Australian Paper $5 Note Value


Australian Paper $5 Note

Australian Paper $5 Note

Your Australian paper $5 note value is dependent on the condition (grade) of the note, the serial number and the signatures. Identifying the Australian paper $5 note is easy, it’s colours are purple and black and it measures 150mm x 75mm. The front of the note features botanist Sir Joseph Banks and a collage of Australian flora, this side has the signatures and serial numbers. The back of the note features a portrait of philanthropist Caroline Chisholm with those she helped to early settlement in Australia. Earlier notes read “COMMONWEALTH OF AUSTRALIA” issued 1967 to 1972 when it was shortened to “AUSTRALIA” on notes issued from 1974.

Paper $5 note -back

Paper $5 note -back

Security features of the paper banknote are a watermark portrait of Captain James Cook and a metal thread running vertically near the centre of the note, you can see these when you hold the note up to the light.

The paper five dollar note was issued on 29th May 1967 just over a year after the changeover to decimal currency on 14 February 1966. This was because it had no exact equivalent pre-decimal note so it was held back so as not to confuse the public. The paper note was continued until July 1992, then in 1993 the Aussie five dollar note was completely redesigned and issued as a polymer note, with Australia no longer issuing any paper banknotes.


There are 9 signature combinations of the Governor of the Reserve Bank of Australia and the Secretary to the Treasurer on the paper five dollar note.


  • Coombs/Randall 1967
  • Phillips/Randall 1969
  • Phillips/Wheeler 1972, 1974
  • Knight/Wheeler 1976, 1977, 1978
  • Knight/Stone 1979
  • Johnston/Stone 1983
  • Johnston/Fraser 1985, 1988
  • Fraser/Higgins 1990
  • Fraser/Cole 1991
  • The serial number, of which there are two, begin with 3 letters and end with 6 numbers. The first 3 letters which are the prefix can help us determine a notes value. Banknote values differ for each of the serial number categories, first prefix, last prefix and general prefix. First and last prefix are those notes issued first and last and are more collectable than the general prefix notes in the middle. Regarding the serial number, some collectors keep notes with interesting serial numbers. These include sequences that appeal to the market such as a radar or repetitive numbers or different denomination notes with the same numbers. Groups of consecutively numbered notes are also worth a premium. There are also special framed note issues, portfolios and uncut notes and sheets issued for collectors that are worth more. Specimen $5 notes were also issued and can be identified by the printing of “specimen” on the note and are highly valuable.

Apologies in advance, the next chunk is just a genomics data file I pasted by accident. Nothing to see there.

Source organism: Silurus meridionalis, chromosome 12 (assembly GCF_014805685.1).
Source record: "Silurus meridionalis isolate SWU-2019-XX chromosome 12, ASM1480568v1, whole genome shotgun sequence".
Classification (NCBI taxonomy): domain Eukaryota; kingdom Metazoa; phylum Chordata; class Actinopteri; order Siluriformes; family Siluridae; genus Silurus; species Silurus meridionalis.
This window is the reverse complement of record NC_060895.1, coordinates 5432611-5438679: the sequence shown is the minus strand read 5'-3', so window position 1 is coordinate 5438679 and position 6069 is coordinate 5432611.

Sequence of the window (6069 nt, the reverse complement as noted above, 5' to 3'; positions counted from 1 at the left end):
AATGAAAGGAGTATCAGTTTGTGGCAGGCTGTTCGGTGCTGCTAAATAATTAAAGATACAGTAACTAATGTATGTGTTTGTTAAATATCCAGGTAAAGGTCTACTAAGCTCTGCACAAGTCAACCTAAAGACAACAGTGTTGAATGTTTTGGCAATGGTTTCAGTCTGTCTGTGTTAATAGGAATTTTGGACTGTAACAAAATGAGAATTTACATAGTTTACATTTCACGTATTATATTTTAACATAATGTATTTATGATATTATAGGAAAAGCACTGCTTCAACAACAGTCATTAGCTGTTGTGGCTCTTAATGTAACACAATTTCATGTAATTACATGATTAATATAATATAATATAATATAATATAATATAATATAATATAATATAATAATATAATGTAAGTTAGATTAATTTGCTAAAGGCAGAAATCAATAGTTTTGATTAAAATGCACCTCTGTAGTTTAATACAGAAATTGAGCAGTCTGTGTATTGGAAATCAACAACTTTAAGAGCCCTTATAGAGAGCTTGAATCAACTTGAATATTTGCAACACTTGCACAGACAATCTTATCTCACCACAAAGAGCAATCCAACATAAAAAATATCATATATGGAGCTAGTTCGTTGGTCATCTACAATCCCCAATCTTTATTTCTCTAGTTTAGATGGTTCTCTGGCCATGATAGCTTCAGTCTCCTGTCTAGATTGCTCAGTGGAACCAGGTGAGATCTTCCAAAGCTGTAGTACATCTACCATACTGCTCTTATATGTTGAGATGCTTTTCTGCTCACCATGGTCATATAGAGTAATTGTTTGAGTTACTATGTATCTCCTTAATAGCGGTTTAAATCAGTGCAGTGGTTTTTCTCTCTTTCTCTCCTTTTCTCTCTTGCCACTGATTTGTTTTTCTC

Some paper five dollar notes will have an asterisk at the end of the serial number. That serial number will always begin with a Z. These are called star notes or star replacement notes and are very valuable in any condition. These notes replaced a soiled or damaged note in a bundle so bank tellers could still keep track of the number of notes in a bundle. This practice was discontinued in 1972.

    As with error coins, error banknotes are very popular and keenly sought. Errors on the $5 paper note include missing print, ink transfer and registration shifts just to name a few, these are a topic for a whole other (and very long) article. Their value will depend on the type of error.

    Now you have identified your five dollar note you can determine it’s approximate value. Pick up a coin and banknote catalogue and find your notes value -but take that value with a grain of salt. The banknote market is very flat at the moment (2014) so it’s wise to check on past sales to see what a similar note sold for.

    Reference
    Vort-Ronald, Michael P.(2000) Australian Decimal Banknotes Second Edition


    Posted in Banknotes

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